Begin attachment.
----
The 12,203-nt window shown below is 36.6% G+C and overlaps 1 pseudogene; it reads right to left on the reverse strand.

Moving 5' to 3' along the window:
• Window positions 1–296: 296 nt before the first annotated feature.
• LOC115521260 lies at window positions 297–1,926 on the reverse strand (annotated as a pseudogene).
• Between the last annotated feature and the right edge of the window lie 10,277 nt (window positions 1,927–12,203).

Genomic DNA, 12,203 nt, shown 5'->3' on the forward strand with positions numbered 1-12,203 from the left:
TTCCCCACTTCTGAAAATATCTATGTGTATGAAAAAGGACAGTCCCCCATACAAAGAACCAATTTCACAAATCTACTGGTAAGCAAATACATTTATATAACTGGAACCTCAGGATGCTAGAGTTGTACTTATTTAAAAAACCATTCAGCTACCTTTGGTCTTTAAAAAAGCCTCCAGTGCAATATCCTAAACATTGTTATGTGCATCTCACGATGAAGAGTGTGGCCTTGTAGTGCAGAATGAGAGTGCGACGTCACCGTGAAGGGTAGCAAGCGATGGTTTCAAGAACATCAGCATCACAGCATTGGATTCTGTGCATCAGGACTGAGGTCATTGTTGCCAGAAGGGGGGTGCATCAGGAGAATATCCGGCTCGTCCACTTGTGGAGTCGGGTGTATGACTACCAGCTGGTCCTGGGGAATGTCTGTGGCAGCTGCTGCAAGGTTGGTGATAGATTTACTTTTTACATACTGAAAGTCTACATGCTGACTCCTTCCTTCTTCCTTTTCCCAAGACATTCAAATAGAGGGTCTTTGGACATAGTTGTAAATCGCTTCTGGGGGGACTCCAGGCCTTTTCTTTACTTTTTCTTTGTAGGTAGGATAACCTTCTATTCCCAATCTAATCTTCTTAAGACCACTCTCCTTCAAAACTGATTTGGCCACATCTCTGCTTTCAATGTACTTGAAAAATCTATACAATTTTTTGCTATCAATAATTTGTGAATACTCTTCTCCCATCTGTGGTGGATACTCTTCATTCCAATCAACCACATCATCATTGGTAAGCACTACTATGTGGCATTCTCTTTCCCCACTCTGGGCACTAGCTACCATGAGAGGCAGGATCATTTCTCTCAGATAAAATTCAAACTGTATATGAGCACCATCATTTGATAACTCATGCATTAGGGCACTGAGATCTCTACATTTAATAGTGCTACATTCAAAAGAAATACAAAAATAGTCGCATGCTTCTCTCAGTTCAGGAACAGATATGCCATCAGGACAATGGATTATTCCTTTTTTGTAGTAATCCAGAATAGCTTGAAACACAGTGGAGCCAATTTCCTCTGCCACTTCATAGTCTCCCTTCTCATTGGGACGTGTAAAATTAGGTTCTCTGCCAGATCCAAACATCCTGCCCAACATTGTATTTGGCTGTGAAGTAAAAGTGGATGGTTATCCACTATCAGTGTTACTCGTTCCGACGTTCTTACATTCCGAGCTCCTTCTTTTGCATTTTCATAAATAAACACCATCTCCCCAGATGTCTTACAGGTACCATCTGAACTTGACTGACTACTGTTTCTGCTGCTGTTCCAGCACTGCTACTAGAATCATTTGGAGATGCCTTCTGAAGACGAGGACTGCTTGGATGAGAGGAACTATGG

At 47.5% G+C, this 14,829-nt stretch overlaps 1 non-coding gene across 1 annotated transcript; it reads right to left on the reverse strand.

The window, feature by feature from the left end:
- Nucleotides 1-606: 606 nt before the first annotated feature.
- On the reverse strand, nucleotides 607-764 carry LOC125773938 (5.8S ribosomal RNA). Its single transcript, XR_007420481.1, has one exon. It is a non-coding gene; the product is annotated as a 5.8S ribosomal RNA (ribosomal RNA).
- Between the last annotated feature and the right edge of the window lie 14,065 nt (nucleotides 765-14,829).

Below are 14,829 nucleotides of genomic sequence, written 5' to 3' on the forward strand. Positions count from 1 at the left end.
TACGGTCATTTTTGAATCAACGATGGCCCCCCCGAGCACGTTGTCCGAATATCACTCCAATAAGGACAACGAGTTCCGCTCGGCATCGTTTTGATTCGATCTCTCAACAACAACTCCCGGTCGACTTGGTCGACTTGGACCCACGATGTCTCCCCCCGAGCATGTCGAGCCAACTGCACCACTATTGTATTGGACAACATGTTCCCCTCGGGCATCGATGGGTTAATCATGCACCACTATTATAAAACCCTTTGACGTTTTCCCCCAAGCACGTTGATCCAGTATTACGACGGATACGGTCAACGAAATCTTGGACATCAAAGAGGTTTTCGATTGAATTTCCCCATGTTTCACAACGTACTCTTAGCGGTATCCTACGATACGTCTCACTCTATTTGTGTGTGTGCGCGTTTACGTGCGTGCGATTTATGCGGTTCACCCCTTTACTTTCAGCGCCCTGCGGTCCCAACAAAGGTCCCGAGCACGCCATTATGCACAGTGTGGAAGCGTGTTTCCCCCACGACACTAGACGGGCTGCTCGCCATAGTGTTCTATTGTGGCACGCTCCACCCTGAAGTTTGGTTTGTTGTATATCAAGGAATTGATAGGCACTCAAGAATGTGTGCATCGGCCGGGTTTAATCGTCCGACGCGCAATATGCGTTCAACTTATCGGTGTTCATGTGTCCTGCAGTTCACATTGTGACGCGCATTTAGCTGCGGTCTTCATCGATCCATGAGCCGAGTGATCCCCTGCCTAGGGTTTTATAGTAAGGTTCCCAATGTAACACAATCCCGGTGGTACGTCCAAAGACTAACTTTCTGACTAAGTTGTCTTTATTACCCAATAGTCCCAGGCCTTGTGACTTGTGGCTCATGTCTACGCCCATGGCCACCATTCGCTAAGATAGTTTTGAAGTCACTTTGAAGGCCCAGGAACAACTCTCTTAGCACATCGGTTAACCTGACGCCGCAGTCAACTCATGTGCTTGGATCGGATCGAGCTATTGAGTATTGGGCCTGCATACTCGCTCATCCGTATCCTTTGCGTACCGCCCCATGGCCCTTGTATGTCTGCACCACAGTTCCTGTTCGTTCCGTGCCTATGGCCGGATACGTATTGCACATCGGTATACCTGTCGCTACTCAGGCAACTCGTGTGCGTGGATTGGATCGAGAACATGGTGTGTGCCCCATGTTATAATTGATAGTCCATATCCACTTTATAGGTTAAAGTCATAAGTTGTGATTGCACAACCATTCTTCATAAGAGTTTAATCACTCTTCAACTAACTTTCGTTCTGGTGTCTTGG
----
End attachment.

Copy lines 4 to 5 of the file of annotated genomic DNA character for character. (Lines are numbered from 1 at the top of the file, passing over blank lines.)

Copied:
• LOC115521260 lies at window positions 297–1,926 on the reverse strand (annotated as a pseudogene).
• Between the last annotated feature and the right edge of the window lie 10,277 nt (window positions 1,927–12,203).